By Roy H. Williams
Ted pursued a Ph.D. in English literature at Oxford for awhile, but dropped out when he decided that his studies were “astonishingly irrelevant.” In 1950, Ted invented the word “nerd.” In 1984 he won a Pulitzer Prize.
After dropping out of Oxford, Ted worked 9 years for Standard Oil as a designer of brochures. In the summer of 1936, he found himself below deck on the MS Kungshold, listening to the rhythm of the ship’s engines in a focused attempt to distract himself from a terrifying scene. To further distract himself, Ted began writing a nonsensical poem to the motor’s pounding beat. “I was trying to keep my mind off the storm that was going on. This rhythm persisted in my head for about a week after I was off the ship and, probably as psycho-therapy, I began developing the theme.” When his nonsensical poem was finally complete, Ted decided that instead of signing it with his real name, Theodor S. Geisel, he would use only his middle name. And as long as he was writing nonsense, he would give himself an honorary doctorate. And in a singular, magical moment worthy of all the pixie dust of Tinker Bell, the world’s beloved “Dr. Seuss” was born.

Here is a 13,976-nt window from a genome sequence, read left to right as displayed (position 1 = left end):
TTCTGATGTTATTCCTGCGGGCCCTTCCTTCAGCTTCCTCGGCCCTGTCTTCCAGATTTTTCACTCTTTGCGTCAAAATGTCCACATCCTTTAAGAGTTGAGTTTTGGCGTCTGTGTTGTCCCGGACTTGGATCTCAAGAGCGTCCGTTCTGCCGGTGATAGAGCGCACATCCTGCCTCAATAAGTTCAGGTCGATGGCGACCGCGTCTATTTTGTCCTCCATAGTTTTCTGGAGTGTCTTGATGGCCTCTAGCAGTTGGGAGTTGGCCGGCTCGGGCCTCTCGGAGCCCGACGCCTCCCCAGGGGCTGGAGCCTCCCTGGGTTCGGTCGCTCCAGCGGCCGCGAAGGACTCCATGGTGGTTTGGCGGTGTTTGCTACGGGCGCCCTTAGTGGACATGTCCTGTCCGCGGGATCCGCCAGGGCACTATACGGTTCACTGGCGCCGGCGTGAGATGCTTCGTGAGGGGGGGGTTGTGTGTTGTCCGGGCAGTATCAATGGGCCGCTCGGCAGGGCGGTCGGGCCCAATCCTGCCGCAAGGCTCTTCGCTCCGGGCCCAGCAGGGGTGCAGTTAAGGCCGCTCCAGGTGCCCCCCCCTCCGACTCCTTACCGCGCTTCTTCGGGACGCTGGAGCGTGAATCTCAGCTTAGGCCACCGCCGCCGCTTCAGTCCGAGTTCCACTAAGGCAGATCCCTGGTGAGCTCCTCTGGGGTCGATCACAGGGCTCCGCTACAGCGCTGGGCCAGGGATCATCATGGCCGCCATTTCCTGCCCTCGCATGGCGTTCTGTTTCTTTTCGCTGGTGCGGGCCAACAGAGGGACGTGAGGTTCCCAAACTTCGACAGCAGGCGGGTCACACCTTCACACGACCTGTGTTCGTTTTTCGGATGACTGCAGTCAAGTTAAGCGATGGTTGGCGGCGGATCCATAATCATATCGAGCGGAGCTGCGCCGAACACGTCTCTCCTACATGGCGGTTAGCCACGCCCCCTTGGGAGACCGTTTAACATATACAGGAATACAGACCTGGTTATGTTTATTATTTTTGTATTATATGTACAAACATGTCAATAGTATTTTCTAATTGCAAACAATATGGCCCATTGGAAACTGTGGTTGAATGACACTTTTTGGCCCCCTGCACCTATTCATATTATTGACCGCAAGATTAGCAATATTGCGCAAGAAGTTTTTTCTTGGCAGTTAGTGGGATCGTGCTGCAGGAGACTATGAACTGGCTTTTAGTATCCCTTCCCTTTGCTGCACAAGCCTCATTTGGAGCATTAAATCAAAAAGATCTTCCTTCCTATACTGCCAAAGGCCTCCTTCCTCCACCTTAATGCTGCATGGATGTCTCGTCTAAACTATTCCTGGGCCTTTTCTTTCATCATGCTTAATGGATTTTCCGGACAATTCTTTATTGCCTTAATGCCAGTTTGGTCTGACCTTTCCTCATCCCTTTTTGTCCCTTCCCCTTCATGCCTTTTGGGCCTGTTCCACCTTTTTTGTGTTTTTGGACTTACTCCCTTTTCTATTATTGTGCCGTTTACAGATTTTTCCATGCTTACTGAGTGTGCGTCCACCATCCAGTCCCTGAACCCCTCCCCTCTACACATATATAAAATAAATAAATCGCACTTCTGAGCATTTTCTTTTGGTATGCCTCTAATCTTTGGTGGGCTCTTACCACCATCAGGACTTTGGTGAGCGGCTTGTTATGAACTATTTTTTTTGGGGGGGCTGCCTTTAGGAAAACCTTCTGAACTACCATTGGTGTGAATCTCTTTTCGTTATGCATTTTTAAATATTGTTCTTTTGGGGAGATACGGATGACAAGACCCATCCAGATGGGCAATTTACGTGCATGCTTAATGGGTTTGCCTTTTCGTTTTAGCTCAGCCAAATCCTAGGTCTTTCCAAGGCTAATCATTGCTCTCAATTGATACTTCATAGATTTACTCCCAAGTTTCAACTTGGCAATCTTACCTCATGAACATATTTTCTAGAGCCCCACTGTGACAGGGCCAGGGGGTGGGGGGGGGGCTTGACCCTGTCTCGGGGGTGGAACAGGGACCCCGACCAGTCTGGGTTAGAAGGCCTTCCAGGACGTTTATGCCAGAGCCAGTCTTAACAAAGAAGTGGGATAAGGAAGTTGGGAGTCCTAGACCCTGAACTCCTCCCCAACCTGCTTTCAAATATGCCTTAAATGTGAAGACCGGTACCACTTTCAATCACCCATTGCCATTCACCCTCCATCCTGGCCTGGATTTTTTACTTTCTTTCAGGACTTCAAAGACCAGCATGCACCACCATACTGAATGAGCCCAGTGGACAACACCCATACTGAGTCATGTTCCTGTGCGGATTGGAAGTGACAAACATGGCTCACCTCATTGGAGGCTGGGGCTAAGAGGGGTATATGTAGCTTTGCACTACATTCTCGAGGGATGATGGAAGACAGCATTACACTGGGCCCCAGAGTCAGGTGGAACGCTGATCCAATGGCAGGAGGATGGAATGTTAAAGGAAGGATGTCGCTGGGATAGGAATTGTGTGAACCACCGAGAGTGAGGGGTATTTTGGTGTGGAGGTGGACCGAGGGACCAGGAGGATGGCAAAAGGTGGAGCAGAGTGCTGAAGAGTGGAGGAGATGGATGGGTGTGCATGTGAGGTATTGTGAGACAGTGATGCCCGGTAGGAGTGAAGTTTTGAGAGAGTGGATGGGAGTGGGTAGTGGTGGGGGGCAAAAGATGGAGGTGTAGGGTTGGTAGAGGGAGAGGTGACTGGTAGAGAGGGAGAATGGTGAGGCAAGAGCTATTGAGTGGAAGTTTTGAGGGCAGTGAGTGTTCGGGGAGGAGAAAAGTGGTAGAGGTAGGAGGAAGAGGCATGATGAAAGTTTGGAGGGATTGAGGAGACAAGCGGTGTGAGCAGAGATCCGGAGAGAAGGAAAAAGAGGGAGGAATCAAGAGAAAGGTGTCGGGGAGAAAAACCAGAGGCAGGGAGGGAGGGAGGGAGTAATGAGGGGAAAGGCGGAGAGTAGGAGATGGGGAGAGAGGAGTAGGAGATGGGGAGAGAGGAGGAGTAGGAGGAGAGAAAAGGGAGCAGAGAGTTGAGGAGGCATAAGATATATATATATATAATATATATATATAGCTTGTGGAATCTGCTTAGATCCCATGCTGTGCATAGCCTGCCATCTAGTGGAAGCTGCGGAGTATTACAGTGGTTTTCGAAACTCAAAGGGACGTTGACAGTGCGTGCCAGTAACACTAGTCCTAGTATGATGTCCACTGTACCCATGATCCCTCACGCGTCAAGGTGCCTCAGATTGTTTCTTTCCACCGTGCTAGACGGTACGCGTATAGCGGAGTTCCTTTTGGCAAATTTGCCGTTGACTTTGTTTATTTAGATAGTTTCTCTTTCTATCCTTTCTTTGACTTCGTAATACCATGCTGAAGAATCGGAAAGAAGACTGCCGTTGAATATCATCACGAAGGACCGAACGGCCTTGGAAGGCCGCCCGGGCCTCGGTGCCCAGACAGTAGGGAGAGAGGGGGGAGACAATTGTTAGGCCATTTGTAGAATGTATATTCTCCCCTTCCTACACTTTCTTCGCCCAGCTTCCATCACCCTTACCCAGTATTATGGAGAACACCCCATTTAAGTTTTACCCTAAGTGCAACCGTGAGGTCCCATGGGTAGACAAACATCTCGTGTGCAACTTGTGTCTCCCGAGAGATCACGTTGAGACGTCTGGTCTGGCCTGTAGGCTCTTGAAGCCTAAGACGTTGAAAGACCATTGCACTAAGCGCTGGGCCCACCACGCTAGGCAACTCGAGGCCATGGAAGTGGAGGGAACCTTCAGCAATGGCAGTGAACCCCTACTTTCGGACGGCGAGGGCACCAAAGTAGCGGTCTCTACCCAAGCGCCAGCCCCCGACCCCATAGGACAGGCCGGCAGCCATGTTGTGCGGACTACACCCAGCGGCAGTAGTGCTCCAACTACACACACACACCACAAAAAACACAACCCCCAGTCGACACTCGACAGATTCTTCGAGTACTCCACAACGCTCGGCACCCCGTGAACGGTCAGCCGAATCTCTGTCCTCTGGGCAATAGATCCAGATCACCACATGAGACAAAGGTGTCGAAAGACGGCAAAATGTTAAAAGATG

“Although I knew nothing about children’s books it sounded pretty good, so I decided to get it published. It was rejected by twenty-eight publishing houses before the twenty-ninth, Vanguard Press, agreed to take a chance on bringing it out.” The main reason given by the other publishing houses for rejecting Ted’s book, “And to Think That I Saw It on Mulberry Street,” was that it was too different from the other children’s books on the market.
By the time of his death in 1991, the 46 books written and illustrated by Ted Geisel had sold more than 200 million copies and had been translated into 20 languages. Former Random House president Bennett Cerf once remarked, “I’ve published any number of great writers, from William Faulkner to John O’Hara, but there’s only one genius on my authors list. His name is Ted Geisel.”
What keys did Ted use to unlock the vaults of wild success?
Key 1: Ted surprised Broca’s area of the brain by using unpredictable words in unusual combinations. In fact, Ted often made up his own words altogether.
Key 2: In mimicking the rhythm the ship’s engines, Ted created echoic retention in the phonological loop of working memory, located in the dorsolateral prefrontal association area of the brain. You can’t get Ted’s stories out of your head.
Key 3: Ted refused to pay attention to the established rules of his category: children’s books. He dared to do what had not yet been proven to work.
Key 4: Instead of writing about what was, Ted wrote about what was not. He knew the public was more willing to believe fiction than non-fiction.
Now that you have all four of Ted’s keys, why don’t you do what he did? I can assure you that the keys still work and the vaults are right where they’ve always been.